Friday, September 3, 2010

The Centaur Scrolls: The Legal Argument for Parental Rights, Part IV


This post will tell of the blow that swiftly and deftly sliced the ancient pillars which protected parental rights in our legal system. I’m no “tree hugger,” but the cutting of these ancient towers down brought me sorrow.

In the year 2000, the traditional defense of parental rights disappeared. In Troxel v. Granville, the Supreme Court demonstrated that it was completely confused on the standard of protection for parental rights. Three points display the confusion well.

First, the Court was dramatically fragmented in its decision. In no less than six different opinions, the Court turned to almost every possible standard for measuring parental rights under the sun. No more than four justices agreed on any one decision, making it a plurality decision.

Second, the long train of parental rights protection which we have previously discussed was noted, mentioned, but not followed by five of the six opinions. Only Justice Clarence Thomas turned to Meyer et al. in making his decision.

How did this happen? We don’t know. But we are already seeing its effects.

The indecision of the court has led to lower court decisions which threaten the longstanding tradition of protecting parental rights. In Blair v. Badenhope, 77 S.W.3d 137 (2002), the Tennessee Supreme Court refused to use the strict scrutiny test for its decision on denying a parent custody of his child. Not only did they refuse to use the strict scrutiny test, they didn’t even mention it! Where did this freedom come from? The Court refused to use it in Troxel.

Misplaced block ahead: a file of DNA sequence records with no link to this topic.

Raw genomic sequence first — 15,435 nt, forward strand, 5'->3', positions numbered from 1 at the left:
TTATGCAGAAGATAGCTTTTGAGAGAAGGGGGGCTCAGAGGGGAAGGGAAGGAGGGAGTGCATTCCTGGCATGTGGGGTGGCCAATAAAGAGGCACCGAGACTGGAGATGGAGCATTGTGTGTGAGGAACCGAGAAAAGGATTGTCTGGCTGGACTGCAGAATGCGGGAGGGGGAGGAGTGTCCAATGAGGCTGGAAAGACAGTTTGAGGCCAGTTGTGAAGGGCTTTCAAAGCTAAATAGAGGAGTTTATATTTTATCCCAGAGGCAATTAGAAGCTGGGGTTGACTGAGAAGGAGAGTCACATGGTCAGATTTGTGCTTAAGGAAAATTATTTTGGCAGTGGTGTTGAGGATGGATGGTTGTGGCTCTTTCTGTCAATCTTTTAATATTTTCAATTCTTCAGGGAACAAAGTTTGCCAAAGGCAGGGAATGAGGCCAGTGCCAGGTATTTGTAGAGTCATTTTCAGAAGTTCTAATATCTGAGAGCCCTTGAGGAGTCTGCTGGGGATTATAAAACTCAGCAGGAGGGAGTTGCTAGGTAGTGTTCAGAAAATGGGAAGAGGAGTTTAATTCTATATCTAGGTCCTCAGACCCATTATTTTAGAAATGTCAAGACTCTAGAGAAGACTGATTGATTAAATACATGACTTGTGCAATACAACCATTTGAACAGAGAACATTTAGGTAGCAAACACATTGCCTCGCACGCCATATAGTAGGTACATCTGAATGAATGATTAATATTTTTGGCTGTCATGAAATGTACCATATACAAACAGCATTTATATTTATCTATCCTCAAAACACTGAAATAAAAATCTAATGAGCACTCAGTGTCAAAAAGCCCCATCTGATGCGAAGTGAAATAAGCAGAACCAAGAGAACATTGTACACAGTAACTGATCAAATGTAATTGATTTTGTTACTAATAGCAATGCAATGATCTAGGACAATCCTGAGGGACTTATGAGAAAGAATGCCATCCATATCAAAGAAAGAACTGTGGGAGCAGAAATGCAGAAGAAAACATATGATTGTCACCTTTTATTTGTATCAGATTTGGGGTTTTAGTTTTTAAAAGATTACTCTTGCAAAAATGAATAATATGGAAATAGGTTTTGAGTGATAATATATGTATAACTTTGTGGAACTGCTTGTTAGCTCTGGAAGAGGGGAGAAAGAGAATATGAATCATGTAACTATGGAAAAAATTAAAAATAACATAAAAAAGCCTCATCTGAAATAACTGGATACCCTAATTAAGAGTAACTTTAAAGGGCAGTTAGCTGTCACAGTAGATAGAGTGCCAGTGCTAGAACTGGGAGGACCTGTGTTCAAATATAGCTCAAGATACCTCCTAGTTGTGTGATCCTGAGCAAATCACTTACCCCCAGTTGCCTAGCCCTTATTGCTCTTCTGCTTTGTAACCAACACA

In 2005, the Maryland Supreme Court also refused to use strict scrutiny for parental rights, even though they cite Troxel where it defends parental rights as a fundamental right. What this indicates is that even if parental rights are viewed as fundamental, they may not receive the legal protection due a fundamental right. The protection we have enjoyed for so long is fading fast. Case in point: we cannot rely on the courts for the protection and preservation of parental rights.

So what is the solution? How do we both respect the rights of states to set child protection laws, while meeting the domestic threats to parental rights? The answer is an amendment to the US Constitution. Judges within our nation are under oath to uphold the Constitution of the United States, meaning that they must consult a Parental Rights Amendment as a preliminary and primary resource for their analysis. The Amendment’s text would solve the confusion of the Supreme Court in Troxel, and return us to the proper standard for protection found in Yoder, Pierce, Meyer, Prince, and Sherbert among others. The rights of parents are protected, while the rights of the government to intervene in cases of child abuse and child neglect are still upheld.



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